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Philip Davies (Shipley, Conservative)

My hon. Friend is, as ever, on the ball with what is happening in her area. She has quickly established a reputation for herself as a champion of her constituents and her area. She is absolutely right that Merseyside currently lacks a GamCare treatment facility. It is not GamCare’s fault; its provider had funding from other agencies taken away, so it has closed down. I know that GamCare shares my hon. Friend’s concern that there should be a provider on Merseyside, and I hope that it will be able to find a replacement provider soon for the benefit of her constituents.

GamCare has established a national helpline with an international reputation and an infrastructure delivering counselling to 70% of the country. The helpline, including a net-line live chat service and forum, provides a service for gamblers and others affected by gambling. The helpline receives about 1,000 calls a week. It offers help and support to people in crisis, some of them suicidal. GamCare’s professionally trained advisers explore the best way to support the caller by signposting them to debt advice, family therapy, self-exclusion or further counselling.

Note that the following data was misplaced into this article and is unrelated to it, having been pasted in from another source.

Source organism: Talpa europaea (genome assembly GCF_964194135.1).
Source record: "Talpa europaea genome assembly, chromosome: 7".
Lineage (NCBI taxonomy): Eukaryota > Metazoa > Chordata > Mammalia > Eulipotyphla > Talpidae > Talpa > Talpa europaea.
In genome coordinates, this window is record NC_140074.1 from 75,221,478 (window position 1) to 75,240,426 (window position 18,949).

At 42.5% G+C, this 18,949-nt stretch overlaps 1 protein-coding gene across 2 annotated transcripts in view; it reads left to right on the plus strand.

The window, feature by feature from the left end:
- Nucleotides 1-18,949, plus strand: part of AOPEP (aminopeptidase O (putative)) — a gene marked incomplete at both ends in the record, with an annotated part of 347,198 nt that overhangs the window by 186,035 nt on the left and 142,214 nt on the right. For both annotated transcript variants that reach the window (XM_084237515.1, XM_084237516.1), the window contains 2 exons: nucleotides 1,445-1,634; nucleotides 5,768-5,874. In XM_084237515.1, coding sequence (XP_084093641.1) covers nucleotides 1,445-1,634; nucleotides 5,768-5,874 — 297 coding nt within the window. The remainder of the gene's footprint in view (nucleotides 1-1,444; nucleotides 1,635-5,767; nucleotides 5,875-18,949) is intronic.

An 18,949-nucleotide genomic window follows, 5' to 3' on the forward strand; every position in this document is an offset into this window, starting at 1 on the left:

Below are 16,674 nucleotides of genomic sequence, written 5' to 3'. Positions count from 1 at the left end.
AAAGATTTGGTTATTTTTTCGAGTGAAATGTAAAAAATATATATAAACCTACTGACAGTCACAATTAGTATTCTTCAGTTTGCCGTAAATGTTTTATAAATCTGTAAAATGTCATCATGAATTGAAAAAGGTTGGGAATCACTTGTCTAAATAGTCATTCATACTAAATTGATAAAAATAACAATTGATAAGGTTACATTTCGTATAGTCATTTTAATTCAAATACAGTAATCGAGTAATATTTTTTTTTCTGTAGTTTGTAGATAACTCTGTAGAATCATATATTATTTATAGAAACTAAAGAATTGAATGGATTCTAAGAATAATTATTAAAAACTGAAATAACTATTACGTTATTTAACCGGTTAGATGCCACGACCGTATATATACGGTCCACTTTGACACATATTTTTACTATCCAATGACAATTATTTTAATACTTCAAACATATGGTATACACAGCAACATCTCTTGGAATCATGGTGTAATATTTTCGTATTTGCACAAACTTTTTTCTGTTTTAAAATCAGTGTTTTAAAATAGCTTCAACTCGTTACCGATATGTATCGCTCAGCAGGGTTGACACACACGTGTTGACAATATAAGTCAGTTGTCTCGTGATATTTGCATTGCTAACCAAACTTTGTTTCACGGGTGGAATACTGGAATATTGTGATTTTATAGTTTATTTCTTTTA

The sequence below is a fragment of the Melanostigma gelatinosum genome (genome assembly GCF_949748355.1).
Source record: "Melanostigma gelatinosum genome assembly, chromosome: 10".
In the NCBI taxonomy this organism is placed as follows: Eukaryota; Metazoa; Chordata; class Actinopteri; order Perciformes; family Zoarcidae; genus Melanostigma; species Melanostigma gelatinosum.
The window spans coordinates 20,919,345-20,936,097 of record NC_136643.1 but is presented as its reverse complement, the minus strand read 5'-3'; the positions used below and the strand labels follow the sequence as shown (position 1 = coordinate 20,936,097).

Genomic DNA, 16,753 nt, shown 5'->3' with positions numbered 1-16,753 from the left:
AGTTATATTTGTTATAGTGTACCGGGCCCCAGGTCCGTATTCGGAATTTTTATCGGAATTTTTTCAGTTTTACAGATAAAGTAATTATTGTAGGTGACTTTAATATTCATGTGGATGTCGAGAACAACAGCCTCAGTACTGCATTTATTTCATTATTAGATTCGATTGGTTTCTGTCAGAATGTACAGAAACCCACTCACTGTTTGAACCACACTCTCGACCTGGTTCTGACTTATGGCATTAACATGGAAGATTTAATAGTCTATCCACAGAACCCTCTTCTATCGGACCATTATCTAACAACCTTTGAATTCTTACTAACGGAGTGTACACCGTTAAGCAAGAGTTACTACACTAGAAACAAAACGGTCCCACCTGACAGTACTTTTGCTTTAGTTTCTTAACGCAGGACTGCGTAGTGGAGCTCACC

In 2010-11, GamCare provided sustained confidential counselling for some 2,500 people, which is 20% more than the previous year. GamCare also worked closely with the National Problem Gambling clinic in London to provide the best treatment for customers. And it works; some two thirds of the problem gamblers it treats are no longer problem gamblers at the end of their treatment. At the beginning of counselling, 88% of GamCare’s clients are assessed as problem gamblers; by the end of treatment, that figure is 28%.

GamCare has calculated the cost-benefit analysis of its treatment. It has estimated that each problem gambler costs the state about £8,000 a year. With 450,000 problem gamblers in the UK, that could mean an annual bill of about £3.5 billion. By contrast, GamCare has estimated that, on average, it costs just £650 to treat each individual.

With two-thirds of clients successfully ceasing to be problem gamblers at the end of their treatment, that produces a return on investment that is greater than 8:1—compared with the treatment for drug users, where the return is estimated at just 2.5:1. That surely highlights that the money is well spent and that expanding the service should be a priority.